Try to find out the actual selling prices of comparable boats. Judging from that information, and weighing differences in condition and equipment, establish what nearly certainly must be a fair price for this particular boat, disregarding unseen problems likely to be exposed during survey.

There is no reason to talk $ until you have seen the boat, assigned a tentative rating (1-10) and become aware of any tugging feelings around the heartstrings. If/when you and the seller reach an agreement on a fair price, if you really want the boat, but come up a little short of that amount, then is the time to see you can arrange some interim financing, possibly from the seller. Or make some other trade or compromise.

leftbrainstuff 13-04-2016 10:04

Re: How to Purchase a Far Away Boat
 
Quote:

Originally Posted by OrangeCrush (Post 2095249)
Hello,

I'm looking to buy my second boat, a much more significant purchase than my first, and I could use a little schooling on some of the protocol and etiquette. I'm located in New York and I've looked at a number of boats in my area, but now I'm interested in one located in South Carolina. I will need to fly down there to see it and get it surveyed (plus hotel and car rental). Assuming a lot of best case scenarios, I'm wondering how much I can expect to streamline the process and reduce the costs.

Please tell me if this is at all realistic: I fly down on a Friday evening sometime in the next month or so and view the boat on Saturday, maybe go out for a sail. If I don't like what I see, game over and I cancel the surveyor I have booked for Sunday (can I do that??) and go home. But if I want to move forward, I make an offer contingent on survey. If we agree on price then the surveyor comes and I have a local yard haul for the survey. Will a surveyor ever look at the motor or do I need a separate mechanic? Is hiring a diver (or doing it myself) ever preferable to hauling out? Is it at all reasonable to attempt to do all that in a single weekend?

If everything goes well at the survey, it seems like the rest of the purchase could be completed from a distance. Once I have a bill of sale, then I can register the boat in New York. Will I be able to get insurance for the boat in New York using the survey I had done in SC? I'd need to leave the boat where it is until the end of June when my work is over and I can go down there, prep the boat and bring it back up North.

To make things more complicated still, I'll need the seller to come down a fair amount on price (~20%) for it to work for me. Is it ever appropriate to talk money before coming to see a boat? I was thinking maybe the vague but direct route is better, to simply ask if their price is firm or flexible. If they say their price is very firm that could save me a pointless trip. But it seems hasty or counterproductive to speak real numbers before seeing anything. Do I have that right?

I've spoken with the owners; my next step will be to start calling up surveyors with many of these same questions. But I thought I would run it by the forum first as I am sure some of my assumptions are wrong. Thanks for helping me figure out the best way to go approach this. I won't rush the purchase if things don't work out right, but I also want to be ready if they do.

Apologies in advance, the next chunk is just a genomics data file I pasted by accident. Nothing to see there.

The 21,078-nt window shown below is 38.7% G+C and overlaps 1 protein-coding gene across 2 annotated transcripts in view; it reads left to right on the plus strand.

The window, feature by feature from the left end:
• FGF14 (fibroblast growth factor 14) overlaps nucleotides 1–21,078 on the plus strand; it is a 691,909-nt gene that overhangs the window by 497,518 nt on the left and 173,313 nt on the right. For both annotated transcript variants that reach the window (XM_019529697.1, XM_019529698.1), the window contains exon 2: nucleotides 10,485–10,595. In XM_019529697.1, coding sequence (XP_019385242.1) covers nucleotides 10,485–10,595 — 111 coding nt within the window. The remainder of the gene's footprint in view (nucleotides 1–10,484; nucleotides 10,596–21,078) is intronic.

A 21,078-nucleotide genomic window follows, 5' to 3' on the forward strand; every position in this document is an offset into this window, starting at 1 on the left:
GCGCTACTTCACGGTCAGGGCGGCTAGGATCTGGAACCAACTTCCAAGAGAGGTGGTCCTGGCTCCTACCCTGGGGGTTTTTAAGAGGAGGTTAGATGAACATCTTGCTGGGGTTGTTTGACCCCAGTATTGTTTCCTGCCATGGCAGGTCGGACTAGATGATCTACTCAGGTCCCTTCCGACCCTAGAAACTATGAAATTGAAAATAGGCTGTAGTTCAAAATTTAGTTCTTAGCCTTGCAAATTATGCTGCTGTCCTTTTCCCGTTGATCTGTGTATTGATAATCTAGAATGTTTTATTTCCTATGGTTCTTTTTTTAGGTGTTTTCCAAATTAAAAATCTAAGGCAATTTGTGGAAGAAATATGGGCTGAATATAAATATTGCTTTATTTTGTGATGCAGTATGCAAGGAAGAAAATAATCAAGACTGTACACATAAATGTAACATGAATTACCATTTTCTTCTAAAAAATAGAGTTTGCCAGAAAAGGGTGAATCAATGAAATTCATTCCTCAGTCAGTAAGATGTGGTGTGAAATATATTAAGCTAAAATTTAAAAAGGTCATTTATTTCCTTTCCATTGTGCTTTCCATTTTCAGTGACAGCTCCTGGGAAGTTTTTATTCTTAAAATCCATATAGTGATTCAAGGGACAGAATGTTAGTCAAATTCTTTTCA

Last question, anybody know a good surveyor near Beaufort, SC?

Jack

While in Australia we had our San Diego based broker fly to Seattle to conduct an initial survey and arrange a mechanical inspection.

We had already built a relationship with our broker during our 80 road trip around the US.

We had the boat, a Liberty 458, under contract two days after it listed on yachtworld.

Our broker took many hours of video with the owner. This allowed us to make an informed decision.

I would not recommend using a broker you don't know local to the boat. Use a broker who knows what you want.

Sent from my SM-N900T using Cruisers Sailing Forum mobile app

OrangeCrush 13-04-2016 10:05

Re: How to Purchase a Far Away Boat
 
Quote:

Originally Posted by Terra Nova (Post 2096340)
There is no reason to talk $ until you have seen the boat.

I think I'm with you and Cheechako on this point. But perhaps my original idea of a vague question like, "Is your price firm or flexible?" might be helpful to prevent a wasted trip?

OrangeCrush 13-04-2016 10:21

Re: How to Purchase a Far Away Boat
 
Another quick question while we're at it, this one about sales tax.

Sales tax is paid where the transaction takes place, and South Carolina has a cap on sales tax of $300. But I will need to pay sales tax again in New York when I register the boat, and the fact that New York and SC have a "Full rate eligible for credit" arrangement just means that I will have a $300 credit toward the normal 4% NY sales tax. Plus I have another roughly 4% local sales tax on top of that?

Do I have that right?

FecklessDolphin 13-04-2016 10:22

Re: How to Purchase a Far Away Boat
 
We just a bought a boat in Maine while living in Minnesota. I had seen a sistership and felt that I did not want to fly to see another. We made an offer that was contingent on survey and personal inspection. Once the offer was accepted we had a survey done. I went to see the boat a few days after the survey. Closed the deal a few days after that. It helped significantly that I was working with my own broker. My broker already knew the surveyor and the seller's broker. To my broker's credit, he did not push his own listings and instead sent me links to boats.